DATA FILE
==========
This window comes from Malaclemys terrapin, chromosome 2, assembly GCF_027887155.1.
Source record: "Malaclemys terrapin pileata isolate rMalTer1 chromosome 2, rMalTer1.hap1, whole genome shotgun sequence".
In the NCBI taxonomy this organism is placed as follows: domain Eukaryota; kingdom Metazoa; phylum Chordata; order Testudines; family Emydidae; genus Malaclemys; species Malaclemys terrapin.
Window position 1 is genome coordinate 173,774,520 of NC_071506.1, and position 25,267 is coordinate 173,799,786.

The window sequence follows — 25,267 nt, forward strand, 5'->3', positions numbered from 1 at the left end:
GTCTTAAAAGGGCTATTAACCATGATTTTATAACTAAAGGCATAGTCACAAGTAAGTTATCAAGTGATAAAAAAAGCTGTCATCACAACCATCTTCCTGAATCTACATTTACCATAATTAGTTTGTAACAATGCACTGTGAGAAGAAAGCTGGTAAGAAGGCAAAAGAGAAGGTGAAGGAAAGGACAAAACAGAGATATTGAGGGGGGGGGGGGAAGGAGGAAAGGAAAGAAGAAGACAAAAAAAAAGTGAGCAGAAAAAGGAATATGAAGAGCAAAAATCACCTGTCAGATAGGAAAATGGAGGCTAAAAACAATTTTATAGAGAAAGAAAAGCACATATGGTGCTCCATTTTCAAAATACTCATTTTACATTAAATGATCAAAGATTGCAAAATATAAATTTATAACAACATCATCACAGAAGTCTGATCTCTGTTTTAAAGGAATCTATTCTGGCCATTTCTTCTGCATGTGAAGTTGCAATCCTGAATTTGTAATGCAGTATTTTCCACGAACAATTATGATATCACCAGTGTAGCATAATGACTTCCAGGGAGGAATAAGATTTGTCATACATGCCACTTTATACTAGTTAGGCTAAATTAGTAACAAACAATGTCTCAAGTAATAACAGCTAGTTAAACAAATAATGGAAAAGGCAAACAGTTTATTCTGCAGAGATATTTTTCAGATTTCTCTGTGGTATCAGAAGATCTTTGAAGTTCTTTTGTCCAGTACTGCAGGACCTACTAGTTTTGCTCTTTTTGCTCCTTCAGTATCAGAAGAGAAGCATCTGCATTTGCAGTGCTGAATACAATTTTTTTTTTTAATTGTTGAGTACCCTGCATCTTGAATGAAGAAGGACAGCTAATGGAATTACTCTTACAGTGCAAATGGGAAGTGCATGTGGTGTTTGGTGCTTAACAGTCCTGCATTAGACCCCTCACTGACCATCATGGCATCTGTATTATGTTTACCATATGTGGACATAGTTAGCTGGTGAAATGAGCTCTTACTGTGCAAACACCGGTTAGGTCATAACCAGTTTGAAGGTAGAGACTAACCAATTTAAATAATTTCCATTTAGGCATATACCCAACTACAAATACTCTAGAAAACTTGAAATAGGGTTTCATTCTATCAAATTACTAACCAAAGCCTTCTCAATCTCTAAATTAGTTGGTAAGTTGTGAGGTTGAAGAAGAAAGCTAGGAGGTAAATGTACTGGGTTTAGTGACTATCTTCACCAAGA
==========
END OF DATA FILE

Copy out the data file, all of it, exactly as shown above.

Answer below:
This window comes from Malaclemys terrapin, chromosome 2, assembly GCF_027887155.1.
Source record: "Malaclemys terrapin pileata isolate rMalTer1 chromosome 2, rMalTer1.hap1, whole genome shotgun sequence".
In the NCBI taxonomy this organism is placed as follows: domain Eukaryota; kingdom Metazoa; phylum Chordata; order Testudines; family Emydidae; genus Malaclemys; species Malaclemys terrapin.
Window position 1 is genome coordinate 173,774,520 of NC_071506.1, and position 25,267 is coordinate 173,799,786.

The window sequence follows — 25,267 nt, forward strand, 5'->3', positions numbered from 1 at the left end:
GTCTTAAAAGGGCTATTAACCATGATTTTATAACTAAAGGCATAGTCACAAGTAAGTTATCAAGTGATAAAAAAAGCTGTCATCACAACCATCTTCCTGAATCTACATTTACCATAATTAGTTTGTAACAATGCACTGTGAGAAGAAAGCTGGTAAGAAGGCAAAAGAGAAGGTGAAGGAAAGGACAAAACAGAGATATTGAGGGGGGGGGGGGAAGGAGGAAAGGAAAGAAGAAGACAAAAAAAAAGTGAGCAGAAAAAGGAATATGAAGAGCAAAAATCACCTGTCAGATAGGAAAATGGAGGCTAAAAACAATTTTATAGAGAAAGAAAAGCACATATGGTGCTCCATTTTCAAAATACTCATTTTACATTAAATGATCAAAGATTGCAAAATATAAATTTATAACAACATCATCACAGAAGTCTGATCTCTGTTTTAAAGGAATCTATTCTGGCCATTTCTTCTGCATGTGAAGTTGCAATCCTGAATTTGTAATGCAGTATTTTCCACGAACAATTATGATATCACCAGTGTAGCATAATGACTTCCAGGGAGGAATAAGATTTGTCATACATGCCACTTTATACTAGTTAGGCTAAATTAGTAACAAACAATGTCTCAAGTAATAACAGCTAGTTAAACAAATAATGGAAAAGGCAAACAGTTTATTCTGCAGAGATATTTTTCAGATTTCTCTGTGGTATCAGAAGATCTTTGAAGTTCTTTTGTCCAGTACTGCAGGACCTACTAGTTTTGCTCTTTTTGCTCCTTCAGTATCAGAAGAGAAGCATCTGCATTTGCAGTGCTGAATACAATTTTTTTTTTTAATTGTTGAGTACCCTGCATCTTGAATGAAGAAGGACAGCTAATGGAATTACTCTTACAGTGCAAATGGGAAGTGCATGTGGTGTTTGGTGCTTAACAGTCCTGCATTAGACCCCTCACTGACCATCATGGCATCTGTATTATGTTTACCATATGTGGACATAGTTAGCTGGTGAAATGAGCTCTTACTGTGCAAACACCGGTTAGGTCATAACCAGTTTGAAGGTAGAGACTAACCAATTTAAATAATTTCCATTTAGGCATATACCCAACTACAAATACTCTAGAAAACTTGAAATAGGGTTTCATTCTATCAAATTACTAACCAAAGCCTTCTCAATCTCTAAATTAGTTGGTAAGTTGTGAGGTTGAAGAAGAAAGCTAGGAGGTAAATGTACTGGGTTTAGTGACTATCTTCACCAAGA